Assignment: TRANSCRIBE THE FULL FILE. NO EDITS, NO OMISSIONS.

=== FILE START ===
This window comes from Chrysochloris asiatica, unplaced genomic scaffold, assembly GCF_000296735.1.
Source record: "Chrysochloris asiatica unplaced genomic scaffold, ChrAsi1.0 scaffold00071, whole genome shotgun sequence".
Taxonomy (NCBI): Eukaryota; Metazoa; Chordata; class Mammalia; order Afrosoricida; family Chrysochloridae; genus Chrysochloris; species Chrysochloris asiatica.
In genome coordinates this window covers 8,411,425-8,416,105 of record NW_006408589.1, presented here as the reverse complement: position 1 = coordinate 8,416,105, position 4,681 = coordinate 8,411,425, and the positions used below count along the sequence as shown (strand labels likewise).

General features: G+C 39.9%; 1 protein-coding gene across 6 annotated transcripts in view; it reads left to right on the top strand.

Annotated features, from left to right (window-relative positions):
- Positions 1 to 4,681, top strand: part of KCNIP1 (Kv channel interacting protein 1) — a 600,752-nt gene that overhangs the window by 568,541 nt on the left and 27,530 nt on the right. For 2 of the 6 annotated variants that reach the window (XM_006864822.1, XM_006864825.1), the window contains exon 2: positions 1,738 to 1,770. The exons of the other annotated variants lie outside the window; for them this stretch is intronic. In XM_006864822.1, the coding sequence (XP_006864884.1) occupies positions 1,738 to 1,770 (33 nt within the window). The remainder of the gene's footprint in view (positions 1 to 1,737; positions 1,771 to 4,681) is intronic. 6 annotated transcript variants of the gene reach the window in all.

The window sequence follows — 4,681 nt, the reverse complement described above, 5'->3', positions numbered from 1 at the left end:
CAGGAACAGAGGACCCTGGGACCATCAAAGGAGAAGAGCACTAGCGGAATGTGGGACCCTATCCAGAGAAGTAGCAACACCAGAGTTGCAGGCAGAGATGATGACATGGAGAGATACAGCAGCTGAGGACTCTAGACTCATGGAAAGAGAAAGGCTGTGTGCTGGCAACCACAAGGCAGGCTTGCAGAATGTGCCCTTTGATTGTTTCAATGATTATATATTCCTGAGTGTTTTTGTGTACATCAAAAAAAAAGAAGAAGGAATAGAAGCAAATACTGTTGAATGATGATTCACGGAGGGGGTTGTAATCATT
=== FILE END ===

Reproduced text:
This window comes from Chrysochloris asiatica, unplaced genomic scaffold, assembly GCF_000296735.1.
Source record: "Chrysochloris asiatica unplaced genomic scaffold, ChrAsi1.0 scaffold00071, whole genome shotgun sequence".
Taxonomy (NCBI): Eukaryota; Metazoa; Chordata; class Mammalia; order Afrosoricida; family Chrysochloridae; genus Chrysochloris; species Chrysochloris asiatica.
In genome coordinates this window covers 8,411,425-8,416,105 of record NW_006408589.1, presented here as the reverse complement: position 1 = coordinate 8,416,105, position 4,681 = coordinate 8,411,425, and the positions used below count along the sequence as shown (strand labels likewise).

General features: G+C 39.9%; 1 protein-coding gene across 6 annotated transcripts in view; it reads left to right on the top strand.

Annotated features, from left to right (window-relative positions):
- Positions 1 to 4,681, top strand: part of KCNIP1 (Kv channel interacting protein 1) — a 600,752-nt gene that overhangs the window by 568,541 nt on the left and 27,530 nt on the right. For 2 of the 6 annotated variants that reach the window (XM_006864822.1, XM_006864825.1), the window contains exon 2: positions 1,738 to 1,770. The exons of the other annotated variants lie outside the window; for them this stretch is intronic. In XM_006864822.1, the coding sequence (XP_006864884.1) occupies positions 1,738 to 1,770 (33 nt within the window). The remainder of the gene's footprint in view (positions 1 to 1,737; positions 1,771 to 4,681) is intronic. 6 annotated transcript variants of the gene reach the window in all.

The window sequence follows — 4,681 nt, the reverse complement described above, 5'->3', positions numbered from 1 at the left end:
CAGGAACAGAGGACCCTGGGACCATCAAAGGAGAAGAGCACTAGCGGAATGTGGGACCCTATCCAGAGAAGTAGCAACACCAGAGTTGCAGGCAGAGATGATGACATGGAGAGATACAGCAGCTGAGGACTCTAGACTCATGGAAAGAGAAAGGCTGTGTGCTGGCAACCACAAGGCAGGCTTGCAGAATGTGCCCTTTGATTGTTTCAATGATTATATATTCCTGAGTGTTTTTGTGTACATCAAAAAAAAAGAAGAAGGAATAGAAGCAAATACTGTTGAATGATGATTCACGGAGGGGGTTGTAATCATT